Summarizing text is a task at which machine learning algorithms are improving, as evidenced by a recent paper published by Microsoft. That’s good news — automatic summarization systems promise to cut down on the amount of message-reading enterprise workers do, which one survey estimates amounts to 2.6 hours each day.
Not to be outdone, a Google Brain and Imperial College London team built a system — Pre-training with Extracted Gap-sentences for Abstractive SUmmarization Sequence-to-sequence, or Pegasus — that leverages Google’s Transformers architecture combined with pretraining objectives tailored for abstractive text generation. They say it achieves state-of-the-art results in 12 summarization tasks spanning news, science, stories, instructions, emails, patents, and legislative bills, and that it shows “surprising” performance on low-resource summarization, surpassing previous top results on six data sets with only 1,000 examples.
As the researchers point out, text summarization aims to generate accurate and concise summaries from input documents, in contrast to executive techniques. Rather than merely copy fragments from the input, abstractive summarization might produce novel words or cover principal information such that the output remains linguistically fluent.
Transformers are a type of neural architecture introduced in a paper by researchers at Google Brain, Google’s AI research division. As do all deep neural networks, they contain functions (neurons) arranged in interconnected layers that transmit signals from input data and slowly adjust the synaptic strength (weights) of each connection — that’s how all AI models extract features and learn to make predictions. But Transformers uniquely have attention. Every output element is connected to every input element, and the weightings between them are calculated dynamically.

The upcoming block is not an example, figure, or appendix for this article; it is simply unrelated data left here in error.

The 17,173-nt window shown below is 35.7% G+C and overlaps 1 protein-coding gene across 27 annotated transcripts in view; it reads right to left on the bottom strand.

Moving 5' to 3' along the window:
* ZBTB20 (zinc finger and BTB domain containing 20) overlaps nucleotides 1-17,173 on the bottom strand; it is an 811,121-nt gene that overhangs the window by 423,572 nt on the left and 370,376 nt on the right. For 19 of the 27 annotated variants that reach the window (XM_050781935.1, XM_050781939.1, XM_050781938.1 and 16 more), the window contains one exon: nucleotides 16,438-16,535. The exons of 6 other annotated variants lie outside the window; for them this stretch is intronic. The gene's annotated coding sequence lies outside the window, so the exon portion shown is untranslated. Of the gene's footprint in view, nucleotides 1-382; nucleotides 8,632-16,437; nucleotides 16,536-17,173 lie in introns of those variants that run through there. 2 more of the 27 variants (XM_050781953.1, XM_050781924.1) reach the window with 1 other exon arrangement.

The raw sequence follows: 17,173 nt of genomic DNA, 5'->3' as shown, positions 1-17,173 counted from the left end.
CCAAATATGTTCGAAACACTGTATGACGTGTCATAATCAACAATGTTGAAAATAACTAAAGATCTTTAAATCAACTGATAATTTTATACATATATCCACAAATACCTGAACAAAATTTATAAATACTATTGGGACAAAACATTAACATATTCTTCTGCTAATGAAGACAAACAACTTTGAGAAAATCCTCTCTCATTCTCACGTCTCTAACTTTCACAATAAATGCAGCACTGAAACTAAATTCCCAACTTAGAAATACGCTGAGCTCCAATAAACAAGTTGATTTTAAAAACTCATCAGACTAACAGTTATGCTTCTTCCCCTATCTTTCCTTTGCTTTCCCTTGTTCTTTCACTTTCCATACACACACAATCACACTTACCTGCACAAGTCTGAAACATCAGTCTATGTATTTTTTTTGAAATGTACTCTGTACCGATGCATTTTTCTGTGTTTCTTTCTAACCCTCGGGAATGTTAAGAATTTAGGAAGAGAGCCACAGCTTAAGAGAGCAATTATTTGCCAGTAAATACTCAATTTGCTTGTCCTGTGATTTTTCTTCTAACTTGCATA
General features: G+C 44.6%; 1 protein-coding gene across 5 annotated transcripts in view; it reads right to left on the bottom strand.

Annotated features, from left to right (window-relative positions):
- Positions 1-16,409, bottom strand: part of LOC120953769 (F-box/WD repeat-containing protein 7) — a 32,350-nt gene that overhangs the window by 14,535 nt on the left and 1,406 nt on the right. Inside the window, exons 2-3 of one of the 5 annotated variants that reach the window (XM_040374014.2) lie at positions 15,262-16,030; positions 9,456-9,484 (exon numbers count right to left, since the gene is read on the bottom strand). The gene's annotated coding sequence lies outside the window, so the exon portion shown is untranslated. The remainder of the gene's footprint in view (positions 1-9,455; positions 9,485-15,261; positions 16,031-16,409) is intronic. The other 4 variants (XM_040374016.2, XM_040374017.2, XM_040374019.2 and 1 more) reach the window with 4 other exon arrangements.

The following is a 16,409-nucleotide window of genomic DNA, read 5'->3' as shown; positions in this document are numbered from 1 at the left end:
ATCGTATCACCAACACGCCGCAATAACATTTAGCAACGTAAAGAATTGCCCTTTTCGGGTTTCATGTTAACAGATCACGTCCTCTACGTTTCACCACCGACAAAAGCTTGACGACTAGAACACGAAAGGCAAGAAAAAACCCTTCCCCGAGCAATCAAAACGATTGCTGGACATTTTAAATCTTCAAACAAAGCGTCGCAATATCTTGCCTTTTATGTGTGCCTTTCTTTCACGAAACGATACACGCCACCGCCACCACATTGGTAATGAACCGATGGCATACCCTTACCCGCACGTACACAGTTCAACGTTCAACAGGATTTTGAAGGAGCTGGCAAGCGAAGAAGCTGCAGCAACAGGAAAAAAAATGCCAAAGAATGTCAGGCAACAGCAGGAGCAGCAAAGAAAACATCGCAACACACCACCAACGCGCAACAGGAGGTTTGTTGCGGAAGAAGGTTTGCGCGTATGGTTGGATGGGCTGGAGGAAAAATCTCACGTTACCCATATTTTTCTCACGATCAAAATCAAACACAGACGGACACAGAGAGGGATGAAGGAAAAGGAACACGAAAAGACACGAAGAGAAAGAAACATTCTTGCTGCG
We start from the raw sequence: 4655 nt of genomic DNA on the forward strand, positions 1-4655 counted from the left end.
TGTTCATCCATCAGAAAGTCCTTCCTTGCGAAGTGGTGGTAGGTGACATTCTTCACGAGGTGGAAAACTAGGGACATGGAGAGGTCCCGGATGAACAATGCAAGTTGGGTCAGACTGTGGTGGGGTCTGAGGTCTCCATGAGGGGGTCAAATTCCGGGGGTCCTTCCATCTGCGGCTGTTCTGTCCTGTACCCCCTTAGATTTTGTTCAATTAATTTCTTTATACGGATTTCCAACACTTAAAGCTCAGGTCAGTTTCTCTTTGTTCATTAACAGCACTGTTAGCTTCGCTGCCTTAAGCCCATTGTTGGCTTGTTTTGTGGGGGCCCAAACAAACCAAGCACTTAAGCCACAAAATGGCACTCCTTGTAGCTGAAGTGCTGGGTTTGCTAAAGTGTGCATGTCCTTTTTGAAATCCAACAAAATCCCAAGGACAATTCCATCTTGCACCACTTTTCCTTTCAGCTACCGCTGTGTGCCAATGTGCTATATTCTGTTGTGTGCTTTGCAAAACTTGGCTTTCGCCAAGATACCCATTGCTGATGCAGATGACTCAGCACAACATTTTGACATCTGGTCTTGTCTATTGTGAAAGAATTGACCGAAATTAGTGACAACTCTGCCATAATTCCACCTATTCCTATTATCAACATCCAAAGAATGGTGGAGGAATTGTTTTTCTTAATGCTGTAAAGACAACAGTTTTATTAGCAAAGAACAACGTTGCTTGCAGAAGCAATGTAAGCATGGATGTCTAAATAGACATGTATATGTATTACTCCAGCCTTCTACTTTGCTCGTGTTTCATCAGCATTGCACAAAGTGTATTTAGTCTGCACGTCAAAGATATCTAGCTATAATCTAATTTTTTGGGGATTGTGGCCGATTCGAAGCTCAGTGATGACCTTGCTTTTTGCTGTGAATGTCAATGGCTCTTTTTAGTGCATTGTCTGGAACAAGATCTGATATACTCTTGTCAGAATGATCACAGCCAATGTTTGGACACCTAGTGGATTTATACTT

The team devised a training task in which whole, and putatively important, sentences within documents were masked. The AI had to fill in the gaps by drawing on web and news articles, including those contained within a new corpus (HugeNews) the researchers compiled.
In experiments, the team selected their best-performing Pegasus model — one with 568 million parameters, or variables learned from historical data — trained on either 750GB of text extracted from 350 million web pages (Common Crawl) or on HugeNews, which spans 1.5 billion articles totaling 3.8TB collected from news and news-like websites. (The researchers say that in the case of HugeNews, a whitelist of domains ranging from high-quality news publishers to lower-quality sites was used to seed a web-crawling tool.)
Pegasus achieved high linguistic quality in terms of fluency and coherence, according to the researchers, and it didn’t require countermeasures to mitigate disfluencies. Moreover, in a low-resource setting with just 100 example articles, it generated summaries at a quality comparable to a model that had been trained on a full data set ranging from 20,000 to 200,000 articles.